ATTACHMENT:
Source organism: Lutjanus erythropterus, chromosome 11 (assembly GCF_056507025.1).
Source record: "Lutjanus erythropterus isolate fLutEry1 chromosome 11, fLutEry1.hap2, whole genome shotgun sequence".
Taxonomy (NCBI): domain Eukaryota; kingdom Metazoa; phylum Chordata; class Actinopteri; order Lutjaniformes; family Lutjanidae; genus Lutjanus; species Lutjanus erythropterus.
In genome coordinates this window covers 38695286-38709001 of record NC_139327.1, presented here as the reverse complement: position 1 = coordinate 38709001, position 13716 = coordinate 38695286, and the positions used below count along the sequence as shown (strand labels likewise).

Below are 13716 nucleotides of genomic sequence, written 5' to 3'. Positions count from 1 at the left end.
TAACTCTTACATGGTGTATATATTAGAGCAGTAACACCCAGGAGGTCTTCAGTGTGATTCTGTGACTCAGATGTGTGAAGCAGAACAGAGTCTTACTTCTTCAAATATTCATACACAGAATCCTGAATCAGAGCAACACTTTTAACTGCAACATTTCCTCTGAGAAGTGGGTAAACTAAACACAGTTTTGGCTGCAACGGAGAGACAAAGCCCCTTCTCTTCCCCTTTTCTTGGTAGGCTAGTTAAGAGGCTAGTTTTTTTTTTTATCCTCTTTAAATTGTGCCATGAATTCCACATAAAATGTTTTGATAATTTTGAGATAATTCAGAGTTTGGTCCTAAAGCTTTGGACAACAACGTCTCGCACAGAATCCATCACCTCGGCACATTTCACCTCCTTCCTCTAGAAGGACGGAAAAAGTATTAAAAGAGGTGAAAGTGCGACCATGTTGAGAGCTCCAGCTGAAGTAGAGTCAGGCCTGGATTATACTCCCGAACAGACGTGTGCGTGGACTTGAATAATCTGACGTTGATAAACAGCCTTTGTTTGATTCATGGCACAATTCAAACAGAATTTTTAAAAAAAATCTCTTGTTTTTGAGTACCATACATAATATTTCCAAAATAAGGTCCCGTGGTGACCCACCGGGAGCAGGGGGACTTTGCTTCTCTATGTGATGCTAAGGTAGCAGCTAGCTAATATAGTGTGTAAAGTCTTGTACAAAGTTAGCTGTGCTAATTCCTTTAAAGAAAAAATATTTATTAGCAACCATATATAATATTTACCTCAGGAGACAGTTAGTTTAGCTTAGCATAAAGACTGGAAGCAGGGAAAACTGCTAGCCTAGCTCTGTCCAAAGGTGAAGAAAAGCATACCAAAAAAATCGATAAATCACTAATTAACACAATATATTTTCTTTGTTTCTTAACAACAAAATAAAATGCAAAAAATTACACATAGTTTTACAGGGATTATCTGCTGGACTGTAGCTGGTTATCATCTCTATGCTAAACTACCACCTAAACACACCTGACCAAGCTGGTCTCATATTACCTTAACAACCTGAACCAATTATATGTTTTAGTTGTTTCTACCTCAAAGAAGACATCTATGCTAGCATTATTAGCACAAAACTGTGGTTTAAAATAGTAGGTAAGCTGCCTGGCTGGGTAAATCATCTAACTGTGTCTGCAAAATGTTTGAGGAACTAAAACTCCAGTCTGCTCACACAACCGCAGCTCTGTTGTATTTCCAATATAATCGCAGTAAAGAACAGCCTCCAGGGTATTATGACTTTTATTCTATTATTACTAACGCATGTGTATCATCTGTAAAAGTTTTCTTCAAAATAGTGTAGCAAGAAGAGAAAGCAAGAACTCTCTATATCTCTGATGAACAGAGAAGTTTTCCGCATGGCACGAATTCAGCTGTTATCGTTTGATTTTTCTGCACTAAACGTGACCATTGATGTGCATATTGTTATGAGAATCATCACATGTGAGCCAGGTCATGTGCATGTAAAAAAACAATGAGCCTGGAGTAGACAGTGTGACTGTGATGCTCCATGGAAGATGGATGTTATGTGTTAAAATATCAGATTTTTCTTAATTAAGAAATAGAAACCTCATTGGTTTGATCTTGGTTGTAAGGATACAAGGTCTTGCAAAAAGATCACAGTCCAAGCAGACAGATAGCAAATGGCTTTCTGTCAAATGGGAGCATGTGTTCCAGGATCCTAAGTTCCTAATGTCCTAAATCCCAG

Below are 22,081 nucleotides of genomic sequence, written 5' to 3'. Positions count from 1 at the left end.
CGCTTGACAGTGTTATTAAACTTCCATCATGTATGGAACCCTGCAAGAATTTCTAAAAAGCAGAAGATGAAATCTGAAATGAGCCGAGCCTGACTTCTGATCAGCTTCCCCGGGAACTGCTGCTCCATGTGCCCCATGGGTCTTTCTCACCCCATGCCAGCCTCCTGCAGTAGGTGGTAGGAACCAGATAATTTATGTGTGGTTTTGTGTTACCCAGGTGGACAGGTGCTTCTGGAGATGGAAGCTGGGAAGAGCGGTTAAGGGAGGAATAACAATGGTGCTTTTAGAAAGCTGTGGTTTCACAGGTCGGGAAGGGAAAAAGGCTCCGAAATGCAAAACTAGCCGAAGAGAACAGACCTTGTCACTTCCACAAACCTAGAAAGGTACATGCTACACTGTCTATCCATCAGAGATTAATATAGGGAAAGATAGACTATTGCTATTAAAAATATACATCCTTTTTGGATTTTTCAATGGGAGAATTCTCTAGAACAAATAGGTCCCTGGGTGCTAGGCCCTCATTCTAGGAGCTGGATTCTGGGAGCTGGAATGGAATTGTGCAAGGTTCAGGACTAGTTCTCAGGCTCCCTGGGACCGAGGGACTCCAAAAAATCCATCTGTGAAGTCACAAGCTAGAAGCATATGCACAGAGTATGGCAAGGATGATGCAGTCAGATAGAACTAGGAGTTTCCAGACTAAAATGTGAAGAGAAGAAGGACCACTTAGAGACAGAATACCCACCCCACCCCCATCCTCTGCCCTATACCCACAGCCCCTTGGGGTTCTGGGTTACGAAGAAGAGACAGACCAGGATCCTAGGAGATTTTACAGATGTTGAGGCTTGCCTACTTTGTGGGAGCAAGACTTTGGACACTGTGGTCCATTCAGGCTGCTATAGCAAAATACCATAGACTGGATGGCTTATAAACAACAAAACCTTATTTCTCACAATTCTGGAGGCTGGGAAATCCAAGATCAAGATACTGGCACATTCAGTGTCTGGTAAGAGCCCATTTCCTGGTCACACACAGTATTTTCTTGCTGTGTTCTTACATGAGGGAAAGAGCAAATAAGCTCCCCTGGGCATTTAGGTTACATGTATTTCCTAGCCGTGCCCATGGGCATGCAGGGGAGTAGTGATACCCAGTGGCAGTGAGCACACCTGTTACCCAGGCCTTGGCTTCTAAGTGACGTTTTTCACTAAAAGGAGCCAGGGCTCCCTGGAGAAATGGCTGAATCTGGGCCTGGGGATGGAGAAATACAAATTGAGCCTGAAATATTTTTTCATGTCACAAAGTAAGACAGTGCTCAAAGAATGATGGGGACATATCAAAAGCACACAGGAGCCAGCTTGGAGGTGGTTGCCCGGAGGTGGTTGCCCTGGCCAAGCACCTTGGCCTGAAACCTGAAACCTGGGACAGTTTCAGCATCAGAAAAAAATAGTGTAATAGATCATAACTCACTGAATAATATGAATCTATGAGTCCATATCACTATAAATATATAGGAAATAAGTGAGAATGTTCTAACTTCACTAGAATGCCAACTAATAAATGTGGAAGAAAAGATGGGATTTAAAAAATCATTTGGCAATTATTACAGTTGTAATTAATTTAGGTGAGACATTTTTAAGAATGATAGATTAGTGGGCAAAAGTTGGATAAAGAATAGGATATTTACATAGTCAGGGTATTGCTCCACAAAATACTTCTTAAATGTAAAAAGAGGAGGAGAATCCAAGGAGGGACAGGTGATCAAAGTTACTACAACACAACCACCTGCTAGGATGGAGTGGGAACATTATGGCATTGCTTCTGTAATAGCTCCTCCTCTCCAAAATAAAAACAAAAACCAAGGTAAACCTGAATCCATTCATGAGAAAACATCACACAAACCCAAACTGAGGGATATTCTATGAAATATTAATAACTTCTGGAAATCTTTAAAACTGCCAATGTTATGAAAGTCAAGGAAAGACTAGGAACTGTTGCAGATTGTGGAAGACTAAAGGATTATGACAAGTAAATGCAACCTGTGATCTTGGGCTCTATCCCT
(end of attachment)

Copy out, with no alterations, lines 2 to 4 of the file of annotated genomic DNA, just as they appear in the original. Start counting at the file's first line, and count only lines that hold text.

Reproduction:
Source record: "Lutjanus erythropterus isolate fLutEry1 chromosome 11, fLutEry1.hap2, whole genome shotgun sequence".
Taxonomy (NCBI): domain Eukaryota; kingdom Metazoa; phylum Chordata; class Actinopteri; order Lutjaniformes; family Lutjanidae; genus Lutjanus; species Lutjanus erythropterus.
In genome coordinates this window covers 38695286-38709001 of record NC_139327.1, presented here as the reverse complement: position 1 = coordinate 38709001, position 13716 = coordinate 38695286, and the positions used below count along the sequence as shown (strand labels likewise).